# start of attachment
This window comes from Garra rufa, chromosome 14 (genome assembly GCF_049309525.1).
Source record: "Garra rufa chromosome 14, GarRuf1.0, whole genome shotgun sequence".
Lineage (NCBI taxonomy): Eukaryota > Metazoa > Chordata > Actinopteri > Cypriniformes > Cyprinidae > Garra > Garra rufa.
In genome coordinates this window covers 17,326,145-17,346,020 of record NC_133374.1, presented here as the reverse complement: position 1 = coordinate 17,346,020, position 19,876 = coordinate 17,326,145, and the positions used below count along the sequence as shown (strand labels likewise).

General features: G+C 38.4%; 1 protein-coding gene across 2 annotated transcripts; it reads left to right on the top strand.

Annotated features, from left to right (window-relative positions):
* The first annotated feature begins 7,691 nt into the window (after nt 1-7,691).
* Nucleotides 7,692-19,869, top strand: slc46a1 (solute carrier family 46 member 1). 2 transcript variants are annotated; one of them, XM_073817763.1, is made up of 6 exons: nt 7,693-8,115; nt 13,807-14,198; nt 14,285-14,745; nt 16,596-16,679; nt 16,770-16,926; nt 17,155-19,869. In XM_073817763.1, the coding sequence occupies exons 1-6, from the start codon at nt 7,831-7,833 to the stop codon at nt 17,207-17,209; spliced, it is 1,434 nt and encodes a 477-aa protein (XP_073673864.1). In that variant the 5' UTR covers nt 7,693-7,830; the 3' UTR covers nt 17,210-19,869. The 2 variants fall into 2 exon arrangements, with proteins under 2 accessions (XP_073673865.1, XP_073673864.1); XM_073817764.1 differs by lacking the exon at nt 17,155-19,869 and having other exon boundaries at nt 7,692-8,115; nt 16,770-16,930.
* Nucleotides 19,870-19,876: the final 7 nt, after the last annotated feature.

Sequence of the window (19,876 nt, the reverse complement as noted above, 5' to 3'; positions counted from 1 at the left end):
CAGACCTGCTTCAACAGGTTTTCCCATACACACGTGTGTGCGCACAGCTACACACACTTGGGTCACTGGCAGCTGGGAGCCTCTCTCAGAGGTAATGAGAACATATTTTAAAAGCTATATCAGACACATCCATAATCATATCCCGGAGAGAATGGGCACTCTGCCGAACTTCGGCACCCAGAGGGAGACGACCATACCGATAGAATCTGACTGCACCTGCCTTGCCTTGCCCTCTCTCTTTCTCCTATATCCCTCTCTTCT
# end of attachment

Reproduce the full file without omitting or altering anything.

This window comes from Garra rufa, chromosome 14 (genome assembly GCF_049309525.1).
Source record: "Garra rufa chromosome 14, GarRuf1.0, whole genome shotgun sequence".
Lineage (NCBI taxonomy): Eukaryota > Metazoa > Chordata > Actinopteri > Cypriniformes > Cyprinidae > Garra > Garra rufa.
In genome coordinates this window covers 17,326,145-17,346,020 of record NC_133374.1, presented here as the reverse complement: position 1 = coordinate 17,346,020, position 19,876 = coordinate 17,326,145, and the positions used below count along the sequence as shown (strand labels likewise).

General features: G+C 38.4%; 1 protein-coding gene across 2 annotated transcripts; it reads left to right on the top strand.

Annotated features, from left to right (window-relative positions):
* The first annotated feature begins 7,691 nt into the window (after nt 1-7,691).
* Nucleotides 7,692-19,869, top strand: slc46a1 (solute carrier family 46 member 1). 2 transcript variants are annotated; one of them, XM_073817763.1, is made up of 6 exons: nt 7,693-8,115; nt 13,807-14,198; nt 14,285-14,745; nt 16,596-16,679; nt 16,770-16,926; nt 17,155-19,869. In XM_073817763.1, the coding sequence occupies exons 1-6, from the start codon at nt 7,831-7,833 to the stop codon at nt 17,207-17,209; spliced, it is 1,434 nt and encodes a 477-aa protein (XP_073673864.1). In that variant the 5' UTR covers nt 7,693-7,830; the 3' UTR covers nt 17,210-19,869. The 2 variants fall into 2 exon arrangements, with proteins under 2 accessions (XP_073673865.1, XP_073673864.1); XM_073817764.1 differs by lacking the exon at nt 17,155-19,869 and having other exon boundaries at nt 7,692-8,115; nt 16,770-16,930.
* Nucleotides 19,870-19,876: the final 7 nt, after the last annotated feature.

Sequence of the window (19,876 nt, the reverse complement as noted above, 5' to 3'; positions counted from 1 at the left end):
CAGACCTGCTTCAACAGGTTTTCCCATACACACGTGTGTGCGCACAGCTACACACACTTGGGTCACTGGCAGCTGGGAGCCTCTCTCAGAGGTAATGAGAACATATTTTAAAAGCTATATCAGACACATCCATAATCATATCCCGGAGAGAATGGGCACTCTGCCGAACTTCGGCACCCAGAGGGAGACGACCATACCGATAGAATCTGACTGCACCTGCCTTGCCTTGCCCTCTCTCTTTCTCCTATATCCCTCTCTTCT